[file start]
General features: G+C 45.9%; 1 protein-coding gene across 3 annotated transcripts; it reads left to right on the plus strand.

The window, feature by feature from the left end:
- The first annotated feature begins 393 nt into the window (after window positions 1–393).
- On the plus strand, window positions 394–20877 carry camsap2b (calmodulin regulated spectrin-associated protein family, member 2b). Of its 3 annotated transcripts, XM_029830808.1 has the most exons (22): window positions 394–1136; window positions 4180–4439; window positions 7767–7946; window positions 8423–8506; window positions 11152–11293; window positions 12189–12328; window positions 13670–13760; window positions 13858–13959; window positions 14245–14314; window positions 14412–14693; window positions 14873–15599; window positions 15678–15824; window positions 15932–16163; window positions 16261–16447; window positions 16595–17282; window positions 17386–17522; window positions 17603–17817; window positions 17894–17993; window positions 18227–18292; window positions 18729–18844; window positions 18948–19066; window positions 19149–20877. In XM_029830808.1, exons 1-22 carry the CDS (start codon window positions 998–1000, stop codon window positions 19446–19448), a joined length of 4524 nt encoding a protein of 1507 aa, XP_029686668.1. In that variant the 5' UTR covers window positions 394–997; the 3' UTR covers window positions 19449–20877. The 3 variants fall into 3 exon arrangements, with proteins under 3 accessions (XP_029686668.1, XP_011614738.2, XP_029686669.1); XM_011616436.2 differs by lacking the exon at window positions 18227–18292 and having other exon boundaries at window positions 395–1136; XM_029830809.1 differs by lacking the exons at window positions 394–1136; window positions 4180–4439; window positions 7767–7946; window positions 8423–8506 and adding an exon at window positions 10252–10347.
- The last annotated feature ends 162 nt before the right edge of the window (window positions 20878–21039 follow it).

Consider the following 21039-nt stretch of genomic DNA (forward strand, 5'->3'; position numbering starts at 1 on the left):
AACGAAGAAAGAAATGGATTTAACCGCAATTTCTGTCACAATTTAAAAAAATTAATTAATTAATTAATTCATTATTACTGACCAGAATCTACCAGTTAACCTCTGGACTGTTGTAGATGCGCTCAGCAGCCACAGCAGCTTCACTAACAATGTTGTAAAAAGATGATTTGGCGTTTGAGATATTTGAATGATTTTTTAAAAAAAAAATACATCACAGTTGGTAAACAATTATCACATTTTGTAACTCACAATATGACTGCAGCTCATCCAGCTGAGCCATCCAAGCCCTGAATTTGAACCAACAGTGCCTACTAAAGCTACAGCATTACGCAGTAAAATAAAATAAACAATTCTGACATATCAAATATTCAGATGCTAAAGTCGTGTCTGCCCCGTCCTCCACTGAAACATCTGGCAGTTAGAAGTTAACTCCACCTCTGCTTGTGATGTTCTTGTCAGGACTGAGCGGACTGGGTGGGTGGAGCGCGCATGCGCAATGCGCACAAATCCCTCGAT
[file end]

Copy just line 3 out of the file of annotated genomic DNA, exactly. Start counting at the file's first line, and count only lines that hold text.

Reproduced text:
- The first annotated feature begins 393 nt into the window (after window positions 1–393).